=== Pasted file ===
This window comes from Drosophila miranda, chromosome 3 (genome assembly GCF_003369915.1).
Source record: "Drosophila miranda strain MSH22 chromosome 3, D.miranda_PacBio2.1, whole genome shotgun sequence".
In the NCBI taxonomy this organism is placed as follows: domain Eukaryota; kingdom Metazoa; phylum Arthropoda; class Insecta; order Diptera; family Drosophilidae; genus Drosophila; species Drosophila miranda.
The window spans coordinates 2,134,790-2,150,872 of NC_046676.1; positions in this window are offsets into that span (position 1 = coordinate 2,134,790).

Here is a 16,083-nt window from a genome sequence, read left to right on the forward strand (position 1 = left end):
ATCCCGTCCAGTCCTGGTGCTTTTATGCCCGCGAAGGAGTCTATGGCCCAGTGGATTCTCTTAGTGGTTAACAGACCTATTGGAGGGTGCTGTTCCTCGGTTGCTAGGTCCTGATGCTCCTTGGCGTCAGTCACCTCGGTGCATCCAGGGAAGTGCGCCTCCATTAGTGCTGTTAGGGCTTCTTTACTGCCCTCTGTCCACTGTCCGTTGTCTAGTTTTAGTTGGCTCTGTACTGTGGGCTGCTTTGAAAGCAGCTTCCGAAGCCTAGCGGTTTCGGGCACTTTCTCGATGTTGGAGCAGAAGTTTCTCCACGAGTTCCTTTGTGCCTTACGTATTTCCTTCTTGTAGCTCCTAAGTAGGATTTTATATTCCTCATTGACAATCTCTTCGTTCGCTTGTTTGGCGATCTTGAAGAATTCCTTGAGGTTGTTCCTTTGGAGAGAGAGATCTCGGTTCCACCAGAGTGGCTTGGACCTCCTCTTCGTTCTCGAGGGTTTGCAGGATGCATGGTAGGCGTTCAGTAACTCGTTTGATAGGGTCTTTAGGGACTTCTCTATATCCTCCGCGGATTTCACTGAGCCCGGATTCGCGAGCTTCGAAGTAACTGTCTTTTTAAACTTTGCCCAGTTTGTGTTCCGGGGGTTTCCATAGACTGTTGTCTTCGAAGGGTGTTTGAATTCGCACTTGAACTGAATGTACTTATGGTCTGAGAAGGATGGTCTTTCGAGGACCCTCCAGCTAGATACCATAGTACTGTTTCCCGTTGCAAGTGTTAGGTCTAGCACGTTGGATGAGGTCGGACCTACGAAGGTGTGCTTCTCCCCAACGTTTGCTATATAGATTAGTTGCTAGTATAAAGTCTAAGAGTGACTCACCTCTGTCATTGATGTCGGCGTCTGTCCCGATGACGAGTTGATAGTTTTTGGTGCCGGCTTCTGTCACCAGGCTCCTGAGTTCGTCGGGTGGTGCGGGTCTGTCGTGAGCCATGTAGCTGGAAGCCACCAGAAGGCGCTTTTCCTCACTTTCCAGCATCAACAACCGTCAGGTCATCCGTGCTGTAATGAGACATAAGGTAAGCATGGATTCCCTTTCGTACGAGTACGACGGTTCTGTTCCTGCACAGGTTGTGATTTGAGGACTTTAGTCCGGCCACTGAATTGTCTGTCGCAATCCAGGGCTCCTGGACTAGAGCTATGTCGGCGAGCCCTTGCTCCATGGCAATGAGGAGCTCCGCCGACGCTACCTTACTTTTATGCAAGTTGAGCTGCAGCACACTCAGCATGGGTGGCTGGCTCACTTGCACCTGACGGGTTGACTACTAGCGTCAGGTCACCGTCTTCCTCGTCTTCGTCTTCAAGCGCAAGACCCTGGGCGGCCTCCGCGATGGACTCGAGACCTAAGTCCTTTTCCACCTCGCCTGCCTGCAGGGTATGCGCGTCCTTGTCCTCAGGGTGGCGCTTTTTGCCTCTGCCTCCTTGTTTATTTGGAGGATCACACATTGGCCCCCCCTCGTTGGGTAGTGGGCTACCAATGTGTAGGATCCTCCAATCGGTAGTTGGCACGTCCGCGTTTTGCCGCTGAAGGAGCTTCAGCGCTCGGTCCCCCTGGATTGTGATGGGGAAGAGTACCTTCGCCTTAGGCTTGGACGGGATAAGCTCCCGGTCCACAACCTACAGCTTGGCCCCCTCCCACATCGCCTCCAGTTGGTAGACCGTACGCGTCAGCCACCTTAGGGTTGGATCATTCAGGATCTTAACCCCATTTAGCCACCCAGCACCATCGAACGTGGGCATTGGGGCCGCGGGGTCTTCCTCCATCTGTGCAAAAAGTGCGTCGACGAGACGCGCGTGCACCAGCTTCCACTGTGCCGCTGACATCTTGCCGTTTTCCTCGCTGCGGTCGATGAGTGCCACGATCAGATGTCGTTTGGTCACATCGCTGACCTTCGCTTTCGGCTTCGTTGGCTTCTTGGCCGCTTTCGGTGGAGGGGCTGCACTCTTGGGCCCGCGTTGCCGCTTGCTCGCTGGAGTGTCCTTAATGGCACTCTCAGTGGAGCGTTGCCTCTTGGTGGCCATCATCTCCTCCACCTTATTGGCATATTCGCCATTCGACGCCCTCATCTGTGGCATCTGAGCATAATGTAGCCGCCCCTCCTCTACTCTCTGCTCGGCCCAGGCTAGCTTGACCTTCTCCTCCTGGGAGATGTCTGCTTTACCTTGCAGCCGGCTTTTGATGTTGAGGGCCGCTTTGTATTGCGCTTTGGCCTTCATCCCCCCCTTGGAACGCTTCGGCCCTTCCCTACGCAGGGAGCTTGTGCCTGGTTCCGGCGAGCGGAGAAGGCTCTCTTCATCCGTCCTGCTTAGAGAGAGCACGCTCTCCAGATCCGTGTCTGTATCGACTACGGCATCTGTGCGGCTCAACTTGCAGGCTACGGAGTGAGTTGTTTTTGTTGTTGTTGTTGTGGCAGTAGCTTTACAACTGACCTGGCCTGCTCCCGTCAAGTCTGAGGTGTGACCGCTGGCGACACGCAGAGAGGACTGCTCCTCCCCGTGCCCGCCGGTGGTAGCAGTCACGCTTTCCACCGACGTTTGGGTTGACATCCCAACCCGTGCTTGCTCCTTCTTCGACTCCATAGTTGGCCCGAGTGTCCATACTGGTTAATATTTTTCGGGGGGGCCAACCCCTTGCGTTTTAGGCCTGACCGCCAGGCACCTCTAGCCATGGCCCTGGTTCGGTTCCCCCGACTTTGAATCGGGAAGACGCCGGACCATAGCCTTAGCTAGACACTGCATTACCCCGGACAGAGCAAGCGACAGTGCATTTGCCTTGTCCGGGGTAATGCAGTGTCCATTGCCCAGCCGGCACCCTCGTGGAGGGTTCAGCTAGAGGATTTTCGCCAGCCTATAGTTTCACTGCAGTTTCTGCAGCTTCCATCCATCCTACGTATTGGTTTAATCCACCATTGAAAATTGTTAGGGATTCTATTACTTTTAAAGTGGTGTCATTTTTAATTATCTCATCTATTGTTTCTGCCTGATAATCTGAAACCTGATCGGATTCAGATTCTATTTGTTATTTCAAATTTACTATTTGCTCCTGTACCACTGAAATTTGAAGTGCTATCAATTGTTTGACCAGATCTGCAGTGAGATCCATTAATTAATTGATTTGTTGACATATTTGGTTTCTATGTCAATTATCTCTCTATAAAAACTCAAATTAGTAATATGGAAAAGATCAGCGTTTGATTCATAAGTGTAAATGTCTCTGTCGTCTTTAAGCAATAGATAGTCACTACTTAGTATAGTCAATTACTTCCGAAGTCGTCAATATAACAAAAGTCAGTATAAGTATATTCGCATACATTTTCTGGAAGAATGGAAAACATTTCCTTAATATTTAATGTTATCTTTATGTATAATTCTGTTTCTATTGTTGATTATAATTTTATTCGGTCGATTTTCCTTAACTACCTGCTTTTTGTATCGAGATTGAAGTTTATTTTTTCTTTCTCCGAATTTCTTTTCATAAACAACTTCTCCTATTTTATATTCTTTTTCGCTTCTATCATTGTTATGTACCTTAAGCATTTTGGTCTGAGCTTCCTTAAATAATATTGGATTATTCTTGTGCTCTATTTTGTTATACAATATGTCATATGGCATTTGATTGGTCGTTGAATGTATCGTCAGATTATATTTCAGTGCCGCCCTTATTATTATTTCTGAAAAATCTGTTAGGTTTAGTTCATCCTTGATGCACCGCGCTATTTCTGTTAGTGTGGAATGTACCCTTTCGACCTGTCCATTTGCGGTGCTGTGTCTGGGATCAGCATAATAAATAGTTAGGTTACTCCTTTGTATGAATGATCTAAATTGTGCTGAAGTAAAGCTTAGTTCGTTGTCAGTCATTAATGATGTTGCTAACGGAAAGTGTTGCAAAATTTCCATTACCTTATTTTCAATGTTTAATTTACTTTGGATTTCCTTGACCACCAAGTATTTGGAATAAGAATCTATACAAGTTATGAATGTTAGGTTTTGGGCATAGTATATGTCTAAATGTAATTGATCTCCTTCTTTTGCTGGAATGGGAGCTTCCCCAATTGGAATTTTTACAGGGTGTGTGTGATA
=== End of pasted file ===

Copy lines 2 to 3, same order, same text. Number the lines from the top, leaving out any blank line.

Source record: "Drosophila miranda strain MSH22 chromosome 3, D.miranda_PacBio2.1, whole genome shotgun sequence".
In the NCBI taxonomy this organism is placed as follows: domain Eukaryota; kingdom Metazoa; phylum Arthropoda; class Insecta; order Diptera; family Drosophilidae; genus Drosophila; species Drosophila miranda.